Conde Nast hopes for 'Lucky' break with 'Domino'

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"We are not into making projects and sewing doilies," said Deborah Needleman, the editor in chief of Conde Nast Publications' forthcoming shelter launch Domino, while paging past a painless do-it-yourself project in the inaugural issue.

From the looks of it-no, they're not. Domino's aiming at a mass-market slice of the market by applying Lucky-esque (those shopping-friendly pages) and even Us Weekly-esque (those exuberant swooping arrows and chatty asides brightly inscribed onto magazine pages) touches to the shelter category. Judging by previous comments made by Conde Nast CEO Charles H. "Chuck" Townsend, some months ago, it may well be the last shopping title from Conde Nast.

"Our plan is to get to a million [in circulation] within six or seven years," said Publisher Beth Brenner. "I'd like to beat that in four." To do so, Domino will have to claw its way past a host of contenders in the latest rapidly crowding category. How crowded? There's the upmarket (Architectural Digest) and the middle-market (Hachette Filipacchi Media U.S.'s Home); there's the smaller-scaled smart-set (industry-darling indies Dwell and ReadyMade). To name just a few more, there's Country Living, Country Home, Metropolitan Home, Traditional Home, Midwest Living, Budget Living, House Beautiful and House & Garden.

You get the idea. Still, Ms. Brenner and Ms. Needleman see a swelling, underserved sweet spot. "I felt there were all these home magazines," Ms. Needleman said. "All try to be practical, but they were created in another era, or seem slightly like [they're aimed at] my parents' generation." Ms. Brenner points to the data, contrasting the average age of most shelter titles (mid-to-late 40s) to what she says are the growing ranks of young homeowners: "Half of the first-time home-buyers in the country last year were under the age of 35."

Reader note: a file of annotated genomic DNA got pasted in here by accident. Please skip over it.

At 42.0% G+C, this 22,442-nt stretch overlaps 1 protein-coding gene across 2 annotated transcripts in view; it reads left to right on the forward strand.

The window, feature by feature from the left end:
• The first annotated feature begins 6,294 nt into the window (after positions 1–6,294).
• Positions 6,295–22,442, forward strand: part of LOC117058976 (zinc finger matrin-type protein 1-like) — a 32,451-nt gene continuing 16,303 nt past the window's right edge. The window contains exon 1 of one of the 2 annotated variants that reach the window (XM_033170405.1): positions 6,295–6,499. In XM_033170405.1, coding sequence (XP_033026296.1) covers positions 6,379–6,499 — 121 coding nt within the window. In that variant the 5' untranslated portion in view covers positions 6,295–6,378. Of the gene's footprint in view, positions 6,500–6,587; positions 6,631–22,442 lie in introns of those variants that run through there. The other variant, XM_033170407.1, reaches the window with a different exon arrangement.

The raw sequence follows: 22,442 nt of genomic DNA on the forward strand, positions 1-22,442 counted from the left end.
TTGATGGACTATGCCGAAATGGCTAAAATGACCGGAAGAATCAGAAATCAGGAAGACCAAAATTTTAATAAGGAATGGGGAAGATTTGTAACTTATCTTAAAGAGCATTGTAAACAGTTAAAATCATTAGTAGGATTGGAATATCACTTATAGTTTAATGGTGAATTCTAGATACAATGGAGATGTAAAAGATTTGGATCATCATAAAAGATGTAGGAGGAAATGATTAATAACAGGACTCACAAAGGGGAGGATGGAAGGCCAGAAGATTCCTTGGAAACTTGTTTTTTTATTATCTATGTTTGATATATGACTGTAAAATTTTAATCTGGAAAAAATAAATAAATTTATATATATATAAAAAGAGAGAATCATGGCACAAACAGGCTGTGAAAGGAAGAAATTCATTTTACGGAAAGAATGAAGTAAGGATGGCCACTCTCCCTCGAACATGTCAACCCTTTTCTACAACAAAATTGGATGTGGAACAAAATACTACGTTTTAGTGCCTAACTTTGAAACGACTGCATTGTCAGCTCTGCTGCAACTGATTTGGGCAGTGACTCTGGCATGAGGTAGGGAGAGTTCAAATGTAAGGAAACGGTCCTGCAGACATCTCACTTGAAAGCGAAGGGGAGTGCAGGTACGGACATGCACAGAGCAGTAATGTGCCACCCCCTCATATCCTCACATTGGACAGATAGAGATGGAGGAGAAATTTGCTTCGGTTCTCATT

Domino's claim to its niche appears to have won at least some traction among marketers. "I like the concept. There is nothing else out there like it," said Brenda White, director-print investment, Chicago's Starcom USA, although she said she was curious to see readership data to see how old the reader truly is.

The debut issue, Ms. Brenner said, contains 106 ad pages. It hits newsstands in North Carolina-in time for the High Point home-furnishings show-in mid-April, with a national rollout following later in the month. Domino will publish five issues this year and 10 in '06. A one-time full-color ad page is $36,000. Rate base for the launch issue is 400,000, and around 150,000 copies will hit newsstands.

The layout owes a noticeable debt to Lucky. There's editor's-pick product pages, callouts to objects of "obsession" ("We Went Nuts For ...") and an ineffable funkiness overlaid upon shelter-mag motifs in the way.

Further into the first issue the shelter-title DNA takes over, with photo-heavy pieces on color palettes and tips on how to crack the to-the-trade-only nature of many design products. The most design-geek moment comes via a layout "translating" a model's outfit into a complete look for a room; the influence of its Conde Nast address most keenly felt in a layout showcasing designer-daughter Carolina Herrera Jr.'s apartment.

One aspect to watch, though: discordance in how some media buyers view the title. "I wouldn't think of it as a shelter magazine" buy, said one media buyer who requested anonymity. The reader is "more like the mind-set of someone who's young and looking to spend money."

`"Younger' is putting on it a value judgment I wouldn't make," said Beth Fidoten, senior VP-director of print services, Initiative Media, New York. "Until the research proves it differently, we would look at it [like its] demographics will be similar to other titles in the category."

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